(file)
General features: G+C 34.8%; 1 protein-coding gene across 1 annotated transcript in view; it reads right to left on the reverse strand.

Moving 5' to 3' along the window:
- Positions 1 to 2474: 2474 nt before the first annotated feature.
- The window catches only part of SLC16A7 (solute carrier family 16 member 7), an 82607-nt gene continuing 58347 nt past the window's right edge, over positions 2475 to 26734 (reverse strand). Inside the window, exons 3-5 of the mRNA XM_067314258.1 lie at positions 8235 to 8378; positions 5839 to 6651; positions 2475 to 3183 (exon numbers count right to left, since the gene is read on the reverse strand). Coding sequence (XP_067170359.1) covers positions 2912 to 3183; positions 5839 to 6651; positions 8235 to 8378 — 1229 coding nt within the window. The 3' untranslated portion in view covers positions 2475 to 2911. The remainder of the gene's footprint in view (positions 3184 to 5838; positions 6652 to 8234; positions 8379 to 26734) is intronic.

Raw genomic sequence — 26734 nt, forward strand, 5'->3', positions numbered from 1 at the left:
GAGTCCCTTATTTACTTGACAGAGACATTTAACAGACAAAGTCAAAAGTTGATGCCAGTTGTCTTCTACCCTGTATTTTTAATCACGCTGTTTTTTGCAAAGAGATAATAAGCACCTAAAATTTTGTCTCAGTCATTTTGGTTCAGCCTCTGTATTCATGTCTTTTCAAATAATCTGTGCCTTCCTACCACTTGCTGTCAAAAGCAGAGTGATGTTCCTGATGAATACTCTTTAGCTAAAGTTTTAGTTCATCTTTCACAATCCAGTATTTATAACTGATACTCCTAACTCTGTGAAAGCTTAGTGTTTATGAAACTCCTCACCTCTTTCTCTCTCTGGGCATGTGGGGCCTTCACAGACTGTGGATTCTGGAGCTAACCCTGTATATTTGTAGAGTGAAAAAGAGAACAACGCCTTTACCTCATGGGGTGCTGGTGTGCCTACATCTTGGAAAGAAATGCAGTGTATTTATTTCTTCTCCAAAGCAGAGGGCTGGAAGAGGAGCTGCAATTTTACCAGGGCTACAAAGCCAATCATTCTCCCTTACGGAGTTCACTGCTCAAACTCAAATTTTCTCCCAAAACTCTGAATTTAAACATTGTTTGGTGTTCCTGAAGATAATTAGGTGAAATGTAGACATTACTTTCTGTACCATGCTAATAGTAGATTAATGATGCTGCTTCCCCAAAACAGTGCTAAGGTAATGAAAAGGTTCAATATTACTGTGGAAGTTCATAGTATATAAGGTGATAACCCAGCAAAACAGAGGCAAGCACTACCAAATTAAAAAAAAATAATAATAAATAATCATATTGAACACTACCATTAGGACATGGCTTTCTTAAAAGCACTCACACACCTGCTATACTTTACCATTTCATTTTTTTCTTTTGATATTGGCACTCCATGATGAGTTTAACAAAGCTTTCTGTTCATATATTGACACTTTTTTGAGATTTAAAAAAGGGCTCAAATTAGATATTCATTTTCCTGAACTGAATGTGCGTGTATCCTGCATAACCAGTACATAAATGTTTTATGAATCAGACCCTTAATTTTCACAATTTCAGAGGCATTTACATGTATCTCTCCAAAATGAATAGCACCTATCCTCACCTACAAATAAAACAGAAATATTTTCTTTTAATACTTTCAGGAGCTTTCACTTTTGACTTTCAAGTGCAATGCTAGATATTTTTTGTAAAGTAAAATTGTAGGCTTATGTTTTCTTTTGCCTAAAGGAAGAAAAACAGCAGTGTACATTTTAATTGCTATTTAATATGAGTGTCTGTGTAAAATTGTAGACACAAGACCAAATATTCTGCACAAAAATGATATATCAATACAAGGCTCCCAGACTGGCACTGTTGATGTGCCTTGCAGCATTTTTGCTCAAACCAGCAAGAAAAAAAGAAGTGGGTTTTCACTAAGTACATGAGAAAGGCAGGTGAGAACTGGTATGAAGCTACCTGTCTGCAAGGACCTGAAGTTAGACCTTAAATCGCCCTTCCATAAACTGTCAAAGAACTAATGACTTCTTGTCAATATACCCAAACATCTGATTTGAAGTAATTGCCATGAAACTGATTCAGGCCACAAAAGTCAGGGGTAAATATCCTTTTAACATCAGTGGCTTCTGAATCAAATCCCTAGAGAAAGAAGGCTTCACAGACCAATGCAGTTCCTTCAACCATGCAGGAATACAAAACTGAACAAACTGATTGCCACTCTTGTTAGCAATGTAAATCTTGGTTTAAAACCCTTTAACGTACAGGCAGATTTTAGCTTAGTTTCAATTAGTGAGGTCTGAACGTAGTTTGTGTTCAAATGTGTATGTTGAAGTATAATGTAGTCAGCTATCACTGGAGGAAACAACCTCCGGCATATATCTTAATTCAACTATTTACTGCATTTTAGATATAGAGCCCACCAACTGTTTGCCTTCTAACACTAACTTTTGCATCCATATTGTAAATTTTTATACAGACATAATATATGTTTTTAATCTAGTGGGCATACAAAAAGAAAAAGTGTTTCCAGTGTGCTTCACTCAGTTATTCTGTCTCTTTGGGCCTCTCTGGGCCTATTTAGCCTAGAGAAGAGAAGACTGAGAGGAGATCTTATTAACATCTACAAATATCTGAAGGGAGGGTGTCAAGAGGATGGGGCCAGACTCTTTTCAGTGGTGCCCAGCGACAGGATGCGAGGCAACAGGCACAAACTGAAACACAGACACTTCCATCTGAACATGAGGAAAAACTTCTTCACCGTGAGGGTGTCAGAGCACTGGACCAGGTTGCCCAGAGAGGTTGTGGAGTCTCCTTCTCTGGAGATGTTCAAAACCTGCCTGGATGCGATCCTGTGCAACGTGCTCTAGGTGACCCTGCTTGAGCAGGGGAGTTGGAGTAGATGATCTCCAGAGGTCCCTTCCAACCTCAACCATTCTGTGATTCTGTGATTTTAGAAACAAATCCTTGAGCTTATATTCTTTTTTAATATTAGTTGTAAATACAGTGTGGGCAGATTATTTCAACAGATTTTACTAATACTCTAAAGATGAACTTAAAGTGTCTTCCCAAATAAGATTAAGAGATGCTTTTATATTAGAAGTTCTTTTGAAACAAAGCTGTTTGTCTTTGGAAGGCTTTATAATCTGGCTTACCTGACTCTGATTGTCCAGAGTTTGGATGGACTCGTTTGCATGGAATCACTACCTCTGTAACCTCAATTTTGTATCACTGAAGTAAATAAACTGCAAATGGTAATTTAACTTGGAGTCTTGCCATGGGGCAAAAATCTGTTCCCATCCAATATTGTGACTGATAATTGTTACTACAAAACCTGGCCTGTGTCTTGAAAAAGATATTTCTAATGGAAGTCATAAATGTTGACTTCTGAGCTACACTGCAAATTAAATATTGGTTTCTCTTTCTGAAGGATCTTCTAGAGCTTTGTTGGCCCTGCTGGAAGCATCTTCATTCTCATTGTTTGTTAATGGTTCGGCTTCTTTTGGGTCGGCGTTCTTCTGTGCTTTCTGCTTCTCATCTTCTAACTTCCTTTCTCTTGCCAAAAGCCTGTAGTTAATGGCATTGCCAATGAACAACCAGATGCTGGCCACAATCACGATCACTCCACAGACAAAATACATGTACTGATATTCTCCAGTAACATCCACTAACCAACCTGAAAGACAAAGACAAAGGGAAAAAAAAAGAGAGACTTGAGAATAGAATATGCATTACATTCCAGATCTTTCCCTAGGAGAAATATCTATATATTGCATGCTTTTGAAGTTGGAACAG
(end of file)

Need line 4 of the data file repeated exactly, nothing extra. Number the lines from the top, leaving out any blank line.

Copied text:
- The window catches only part of SLC16A7 (solute carrier family 16 member 7), an 82607-nt gene continuing 58347 nt past the window's right edge, over positions 2475 to 26734 (reverse strand). Inside the window, exons 3-5 of the mRNA XM_067314258.1 lie at positions 8235 to 8378; positions 5839 to 6651; positions 2475 to 3183 (exon numbers count right to left, since the gene is read on the reverse strand). Coding sequence (XP_067170359.1) covers positions 2912 to 3183; positions 5839 to 6651; positions 8235 to 8378 — 1229 coding nt within the window. The 3' untranslated portion in view covers positions 2475 to 2911. The remainder of the gene's footprint in view (positions 3184 to 5838; positions 6652 to 8234; positions 8379 to 26734) is intronic.